Opening remarks began on Monday in a US federal court in Virginia in the first of several patent infringement lawsuits filed by memory systems designer Rambus that may yield $1bn in patent fees and royalties.
The patent infringement trial against German chipmaker Infineon, a unit of Siemens, to be followed by several other chip makers, was initiated when the companies refused to pay licensing revenue to Rambus for patents the company holds relating to SDRAM (synchronous dynamic RAM).
Rambus started demanding payment for the patents in early 2000, when chips based on its own, competing memory technology, RDRAM (Rambus DRAM), was not yet in production.
At issue are rights Rambus claims to technology covering almost every type of memory chip for PCs and other electronic devices. Rambus licenses its technologies to companies such as Intel and Sony.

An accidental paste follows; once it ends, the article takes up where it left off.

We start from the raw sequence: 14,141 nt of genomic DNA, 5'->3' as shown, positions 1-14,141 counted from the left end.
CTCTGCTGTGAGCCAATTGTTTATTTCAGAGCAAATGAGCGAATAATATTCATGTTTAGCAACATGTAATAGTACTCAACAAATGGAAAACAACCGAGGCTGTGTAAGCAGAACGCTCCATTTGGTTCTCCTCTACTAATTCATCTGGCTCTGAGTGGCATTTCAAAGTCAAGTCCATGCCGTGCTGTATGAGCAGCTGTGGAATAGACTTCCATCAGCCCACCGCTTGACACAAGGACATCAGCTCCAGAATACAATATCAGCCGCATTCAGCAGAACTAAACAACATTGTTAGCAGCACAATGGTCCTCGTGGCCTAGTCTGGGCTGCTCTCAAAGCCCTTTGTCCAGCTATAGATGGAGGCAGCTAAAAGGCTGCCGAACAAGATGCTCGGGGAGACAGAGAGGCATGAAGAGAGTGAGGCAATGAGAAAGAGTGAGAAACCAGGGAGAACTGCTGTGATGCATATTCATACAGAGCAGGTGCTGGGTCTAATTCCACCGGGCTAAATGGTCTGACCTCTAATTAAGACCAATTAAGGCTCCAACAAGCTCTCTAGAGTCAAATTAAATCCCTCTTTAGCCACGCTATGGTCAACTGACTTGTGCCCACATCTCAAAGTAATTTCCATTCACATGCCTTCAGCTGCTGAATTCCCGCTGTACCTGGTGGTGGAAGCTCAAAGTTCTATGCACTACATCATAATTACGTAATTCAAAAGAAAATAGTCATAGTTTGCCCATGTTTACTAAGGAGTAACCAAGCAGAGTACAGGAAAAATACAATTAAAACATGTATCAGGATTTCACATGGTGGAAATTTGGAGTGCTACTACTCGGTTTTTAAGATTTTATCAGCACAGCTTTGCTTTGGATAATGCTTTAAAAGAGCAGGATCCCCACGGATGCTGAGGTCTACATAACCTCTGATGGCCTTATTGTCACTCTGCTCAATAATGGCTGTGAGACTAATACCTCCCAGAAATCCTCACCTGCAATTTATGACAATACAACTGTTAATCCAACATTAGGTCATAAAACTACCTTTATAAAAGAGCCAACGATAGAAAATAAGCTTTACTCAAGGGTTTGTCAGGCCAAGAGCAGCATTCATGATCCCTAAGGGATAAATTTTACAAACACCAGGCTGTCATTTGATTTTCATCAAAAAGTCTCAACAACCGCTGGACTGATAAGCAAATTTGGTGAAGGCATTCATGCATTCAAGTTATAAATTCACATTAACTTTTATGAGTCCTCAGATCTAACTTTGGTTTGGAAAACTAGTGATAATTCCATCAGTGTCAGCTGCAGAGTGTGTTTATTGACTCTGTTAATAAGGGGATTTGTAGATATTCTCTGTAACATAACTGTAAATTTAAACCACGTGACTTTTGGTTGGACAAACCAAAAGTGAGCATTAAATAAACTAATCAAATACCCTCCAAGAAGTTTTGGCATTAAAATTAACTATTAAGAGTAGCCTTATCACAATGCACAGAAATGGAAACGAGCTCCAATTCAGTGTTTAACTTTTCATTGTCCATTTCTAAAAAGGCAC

In pre-trial, Rambus introduced corrections to its SDRAM patents in an effort to offset a judge's ruling that the patents relate only to multiplexed memory-bus lines. Infineon has contested the admission of the patent corrections on the grounds that they were granted five months after Rambus filed suit against the chipmaker.
Infineon attorneys said they would seek to prove that Rambus knew of but failed to disclose prior inventions and existing patents. Rambus attorneys argued that Infineon knew about Rambus' intellectual property because of confidential 1991 licensing negotiations between the companies.
Rambus is currently suing Micron in Italy, which is expected to go to trial in a few weeks, and South Korea's Hynix Semiconductor, which was called Hyundai Electronics Industries until recently.
Rambus expects the Virginia trial against Infineon to finish around the middle of next month, while its patent infringement case against Micron in Delaware is scheduled for October.
Nathan Brookwood, an analyst with Insight 64, said: "Rambus will have the opportunity to collect from one per cent to five per cent royalties on billions' worth of chips, selling for $35 to $1,000 or more each."
Companies such as Hitachi, NEC, Samsung Electronics, Mitsubishi Electric and Toshiba have settled with Rambus and obtained technology licences.
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